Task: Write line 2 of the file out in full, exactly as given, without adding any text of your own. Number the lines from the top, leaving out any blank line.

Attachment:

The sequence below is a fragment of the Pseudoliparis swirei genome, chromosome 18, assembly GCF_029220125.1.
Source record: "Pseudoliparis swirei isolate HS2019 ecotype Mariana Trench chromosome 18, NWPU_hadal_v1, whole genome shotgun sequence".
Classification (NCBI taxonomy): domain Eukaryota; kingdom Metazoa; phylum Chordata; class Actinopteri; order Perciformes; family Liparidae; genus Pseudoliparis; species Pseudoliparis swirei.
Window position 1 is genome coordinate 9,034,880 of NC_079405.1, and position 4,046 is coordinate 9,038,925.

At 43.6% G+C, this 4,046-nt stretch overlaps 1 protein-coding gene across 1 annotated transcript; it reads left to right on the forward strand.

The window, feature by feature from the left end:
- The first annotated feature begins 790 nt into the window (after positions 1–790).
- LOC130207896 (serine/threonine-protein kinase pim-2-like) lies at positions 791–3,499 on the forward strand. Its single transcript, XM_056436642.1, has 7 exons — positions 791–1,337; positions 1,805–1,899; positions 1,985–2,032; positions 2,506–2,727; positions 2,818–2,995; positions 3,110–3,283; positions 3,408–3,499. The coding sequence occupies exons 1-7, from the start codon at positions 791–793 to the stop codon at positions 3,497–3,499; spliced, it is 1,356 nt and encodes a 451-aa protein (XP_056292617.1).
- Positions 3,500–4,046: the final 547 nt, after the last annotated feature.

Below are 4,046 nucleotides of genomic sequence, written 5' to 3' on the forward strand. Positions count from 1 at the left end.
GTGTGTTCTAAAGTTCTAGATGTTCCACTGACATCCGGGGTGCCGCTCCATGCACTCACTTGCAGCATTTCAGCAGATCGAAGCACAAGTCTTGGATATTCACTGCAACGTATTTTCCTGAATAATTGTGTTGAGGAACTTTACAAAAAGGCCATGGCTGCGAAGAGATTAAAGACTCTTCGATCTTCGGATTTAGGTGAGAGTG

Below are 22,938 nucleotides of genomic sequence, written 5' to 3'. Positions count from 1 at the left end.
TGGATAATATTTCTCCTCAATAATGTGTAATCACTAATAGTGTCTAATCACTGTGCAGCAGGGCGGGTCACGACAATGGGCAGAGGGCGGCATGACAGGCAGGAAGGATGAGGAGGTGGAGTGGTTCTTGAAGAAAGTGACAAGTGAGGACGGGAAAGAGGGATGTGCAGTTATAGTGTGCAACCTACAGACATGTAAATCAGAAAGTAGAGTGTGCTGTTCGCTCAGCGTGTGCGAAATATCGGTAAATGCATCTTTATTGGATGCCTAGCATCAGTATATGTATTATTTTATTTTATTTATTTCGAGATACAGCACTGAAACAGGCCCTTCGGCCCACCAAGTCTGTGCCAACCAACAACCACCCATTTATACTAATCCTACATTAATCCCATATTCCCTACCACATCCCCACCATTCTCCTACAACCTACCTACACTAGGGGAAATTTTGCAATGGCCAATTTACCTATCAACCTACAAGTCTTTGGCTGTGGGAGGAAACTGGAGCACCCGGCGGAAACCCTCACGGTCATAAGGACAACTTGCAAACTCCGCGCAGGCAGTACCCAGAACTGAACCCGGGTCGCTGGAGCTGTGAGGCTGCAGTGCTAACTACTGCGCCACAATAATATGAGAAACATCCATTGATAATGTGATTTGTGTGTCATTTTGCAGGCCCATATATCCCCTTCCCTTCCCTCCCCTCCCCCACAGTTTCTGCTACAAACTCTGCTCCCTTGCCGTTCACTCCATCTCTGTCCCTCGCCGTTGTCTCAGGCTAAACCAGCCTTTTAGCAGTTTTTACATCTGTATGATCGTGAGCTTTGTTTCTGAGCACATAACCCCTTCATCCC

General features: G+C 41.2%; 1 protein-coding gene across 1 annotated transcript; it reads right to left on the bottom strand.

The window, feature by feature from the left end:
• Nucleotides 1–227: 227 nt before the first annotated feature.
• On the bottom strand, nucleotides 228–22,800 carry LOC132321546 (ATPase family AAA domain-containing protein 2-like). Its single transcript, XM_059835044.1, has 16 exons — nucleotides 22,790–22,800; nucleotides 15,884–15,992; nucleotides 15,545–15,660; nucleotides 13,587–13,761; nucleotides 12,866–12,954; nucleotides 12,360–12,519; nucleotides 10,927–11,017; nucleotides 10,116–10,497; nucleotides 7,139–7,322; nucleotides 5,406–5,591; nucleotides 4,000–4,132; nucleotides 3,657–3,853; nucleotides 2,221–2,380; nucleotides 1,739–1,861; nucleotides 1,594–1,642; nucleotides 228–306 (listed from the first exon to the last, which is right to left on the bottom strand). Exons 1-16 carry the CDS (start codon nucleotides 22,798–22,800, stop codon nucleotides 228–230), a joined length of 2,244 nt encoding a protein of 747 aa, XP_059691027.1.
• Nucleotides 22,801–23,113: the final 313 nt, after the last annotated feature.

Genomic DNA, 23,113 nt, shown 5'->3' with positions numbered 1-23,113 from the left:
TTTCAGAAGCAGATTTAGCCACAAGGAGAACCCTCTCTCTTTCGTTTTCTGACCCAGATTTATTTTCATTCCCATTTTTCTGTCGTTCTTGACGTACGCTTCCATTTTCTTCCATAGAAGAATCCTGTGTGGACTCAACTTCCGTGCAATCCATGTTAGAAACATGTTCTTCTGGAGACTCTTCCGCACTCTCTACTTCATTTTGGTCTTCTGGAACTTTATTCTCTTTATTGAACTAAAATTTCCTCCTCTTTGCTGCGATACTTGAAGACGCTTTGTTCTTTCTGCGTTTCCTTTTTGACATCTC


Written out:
Source record: "Pseudoliparis swirei isolate HS2019 ecotype Mariana Trench chromosome 18, NWPU_hadal_v1, whole genome shotgun sequence".